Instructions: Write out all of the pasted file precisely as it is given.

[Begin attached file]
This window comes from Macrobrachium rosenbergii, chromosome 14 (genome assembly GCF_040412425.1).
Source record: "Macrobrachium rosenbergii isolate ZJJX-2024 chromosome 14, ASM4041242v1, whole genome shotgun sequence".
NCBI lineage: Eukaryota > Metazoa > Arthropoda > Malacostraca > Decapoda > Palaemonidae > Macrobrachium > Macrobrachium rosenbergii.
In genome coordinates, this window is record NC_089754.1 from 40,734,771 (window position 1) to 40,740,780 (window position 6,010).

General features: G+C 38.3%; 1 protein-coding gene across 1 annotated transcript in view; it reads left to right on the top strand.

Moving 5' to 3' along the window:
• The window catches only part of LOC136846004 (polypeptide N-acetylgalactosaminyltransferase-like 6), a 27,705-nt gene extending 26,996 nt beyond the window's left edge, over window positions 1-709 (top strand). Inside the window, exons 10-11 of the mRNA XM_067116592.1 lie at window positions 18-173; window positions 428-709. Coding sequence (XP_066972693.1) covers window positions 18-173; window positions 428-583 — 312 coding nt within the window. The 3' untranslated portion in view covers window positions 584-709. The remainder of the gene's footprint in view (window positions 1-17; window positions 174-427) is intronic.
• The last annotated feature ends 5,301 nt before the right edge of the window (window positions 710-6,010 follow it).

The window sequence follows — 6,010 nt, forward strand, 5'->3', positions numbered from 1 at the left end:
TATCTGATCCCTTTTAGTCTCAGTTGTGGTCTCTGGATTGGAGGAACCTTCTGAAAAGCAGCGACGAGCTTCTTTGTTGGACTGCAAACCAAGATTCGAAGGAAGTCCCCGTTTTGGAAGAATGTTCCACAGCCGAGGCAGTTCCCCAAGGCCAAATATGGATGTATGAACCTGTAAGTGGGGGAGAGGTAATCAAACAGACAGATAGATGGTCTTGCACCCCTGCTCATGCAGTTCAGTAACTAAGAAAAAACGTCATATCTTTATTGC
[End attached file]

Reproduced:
This window comes from Macrobrachium rosenbergii, chromosome 14 (genome assembly GCF_040412425.1).
Source record: "Macrobrachium rosenbergii isolate ZJJX-2024 chromosome 14, ASM4041242v1, whole genome shotgun sequence".
NCBI lineage: Eukaryota > Metazoa > Arthropoda > Malacostraca > Decapoda > Palaemonidae > Macrobrachium > Macrobrachium rosenbergii.
In genome coordinates, this window is record NC_089754.1 from 40,734,771 (window position 1) to 40,740,780 (window position 6,010).

General features: G+C 38.3%; 1 protein-coding gene across 1 annotated transcript in view; it reads left to right on the top strand.

Moving 5' to 3' along the window:
• The window catches only part of LOC136846004 (polypeptide N-acetylgalactosaminyltransferase-like 6), a 27,705-nt gene extending 26,996 nt beyond the window's left edge, over window positions 1-709 (top strand). Inside the window, exons 10-11 of the mRNA XM_067116592.1 lie at window positions 18-173; window positions 428-709. Coding sequence (XP_066972693.1) covers window positions 18-173; window positions 428-583 — 312 coding nt within the window. The 3' untranslated portion in view covers window positions 584-709. The remainder of the gene's footprint in view (window positions 1-17; window positions 174-427) is intronic.
• The last annotated feature ends 5,301 nt before the right edge of the window (window positions 710-6,010 follow it).

The window sequence follows — 6,010 nt, forward strand, 5'->3', positions numbered from 1 at the left end:
TATCTGATCCCTTTTAGTCTCAGTTGTGGTCTCTGGATTGGAGGAACCTTCTGAAAAGCAGCGACGAGCTTCTTTGTTGGACTGCAAACCAAGATTCGAAGGAAGTCCCCGTTTTGGAAGAATGTTCCACAGCCGAGGCAGTTCCCCAAGGCCAAATATGGATGTATGAACCTGTAAGTGGGGGAGAGGTAATCAAACAGACAGATAGATGGTCTTGCACCCCTGCTCATGCAGTTCAGTAACTAAGAAAAAACGTCATATCTTTATTGC